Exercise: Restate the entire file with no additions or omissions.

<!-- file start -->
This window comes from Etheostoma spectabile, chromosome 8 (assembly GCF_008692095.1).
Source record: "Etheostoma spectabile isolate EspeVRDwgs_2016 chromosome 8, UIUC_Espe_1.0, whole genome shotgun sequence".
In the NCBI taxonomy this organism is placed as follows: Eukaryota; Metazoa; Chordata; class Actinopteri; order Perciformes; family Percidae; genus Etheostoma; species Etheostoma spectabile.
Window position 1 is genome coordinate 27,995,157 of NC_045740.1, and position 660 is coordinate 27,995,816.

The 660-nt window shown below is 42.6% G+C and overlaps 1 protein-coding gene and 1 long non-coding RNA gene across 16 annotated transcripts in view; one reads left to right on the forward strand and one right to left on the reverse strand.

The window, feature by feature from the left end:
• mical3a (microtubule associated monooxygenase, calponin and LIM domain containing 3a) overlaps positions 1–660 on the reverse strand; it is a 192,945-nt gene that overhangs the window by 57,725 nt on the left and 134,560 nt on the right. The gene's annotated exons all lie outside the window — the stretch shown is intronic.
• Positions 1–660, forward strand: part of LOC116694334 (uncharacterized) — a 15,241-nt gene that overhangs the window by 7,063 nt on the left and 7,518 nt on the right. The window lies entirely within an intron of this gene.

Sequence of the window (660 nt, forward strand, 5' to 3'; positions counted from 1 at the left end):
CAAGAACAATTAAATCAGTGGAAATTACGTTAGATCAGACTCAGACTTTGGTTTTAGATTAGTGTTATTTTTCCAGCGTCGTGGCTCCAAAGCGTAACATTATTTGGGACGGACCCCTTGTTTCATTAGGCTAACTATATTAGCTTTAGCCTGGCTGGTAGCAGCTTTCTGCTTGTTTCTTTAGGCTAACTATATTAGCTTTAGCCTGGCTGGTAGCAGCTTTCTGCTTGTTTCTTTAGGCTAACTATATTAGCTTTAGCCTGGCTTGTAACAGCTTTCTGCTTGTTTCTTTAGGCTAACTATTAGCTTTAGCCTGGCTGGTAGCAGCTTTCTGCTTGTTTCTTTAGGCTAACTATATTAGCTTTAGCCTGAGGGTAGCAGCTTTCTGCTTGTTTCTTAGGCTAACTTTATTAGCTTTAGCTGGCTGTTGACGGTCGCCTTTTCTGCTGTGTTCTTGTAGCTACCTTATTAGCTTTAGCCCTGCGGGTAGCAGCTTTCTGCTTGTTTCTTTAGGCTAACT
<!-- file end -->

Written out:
This window comes from Etheostoma spectabile, chromosome 8 (assembly GCF_008692095.1).
Source record: "Etheostoma spectabile isolate EspeVRDwgs_2016 chromosome 8, UIUC_Espe_1.0, whole genome shotgun sequence".
In the NCBI taxonomy this organism is placed as follows: Eukaryota; Metazoa; Chordata; class Actinopteri; order Perciformes; family Percidae; genus Etheostoma; species Etheostoma spectabile.
Window position 1 is genome coordinate 27,995,157 of NC_045740.1, and position 660 is coordinate 27,995,816.

The 660-nt window shown below is 42.6% G+C and overlaps 1 protein-coding gene and 1 long non-coding RNA gene across 16 annotated transcripts in view; one reads left to right on the forward strand and one right to left on the reverse strand.

The window, feature by feature from the left end:
• mical3a (microtubule associated monooxygenase, calponin and LIM domain containing 3a) overlaps positions 1–660 on the reverse strand; it is a 192,945-nt gene that overhangs the window by 57,725 nt on the left and 134,560 nt on the right. The gene's annotated exons all lie outside the window — the stretch shown is intronic.
• Positions 1–660, forward strand: part of LOC116694334 (uncharacterized) — a 15,241-nt gene that overhangs the window by 7,063 nt on the left and 7,518 nt on the right. The window lies entirely within an intron of this gene.

Sequence of the window (660 nt, forward strand, 5' to 3'; positions counted from 1 at the left end):
CAAGAACAATTAAATCAGTGGAAATTACGTTAGATCAGACTCAGACTTTGGTTTTAGATTAGTGTTATTTTTCCAGCGTCGTGGCTCCAAAGCGTAACATTATTTGGGACGGACCCCTTGTTTCATTAGGCTAACTATATTAGCTTTAGCCTGGCTGGTAGCAGCTTTCTGCTTGTTTCTTTAGGCTAACTATATTAGCTTTAGCCTGGCTGGTAGCAGCTTTCTGCTTGTTTCTTTAGGCTAACTATATTAGCTTTAGCCTGGCTTGTAACAGCTTTCTGCTTGTTTCTTTAGGCTAACTATTAGCTTTAGCCTGGCTGGTAGCAGCTTTCTGCTTGTTTCTTTAGGCTAACTATATTAGCTTTAGCCTGAGGGTAGCAGCTTTCTGCTTGTTTCTTAGGCTAACTTTATTAGCTTTAGCTGGCTGTTGACGGTCGCCTTTTCTGCTGTGTTCTTGTAGCTACCTTATTAGCTTTAGCCCTGCGGGTAGCAGCTTTCTGCTTGTTTCTTTAGGCTAACT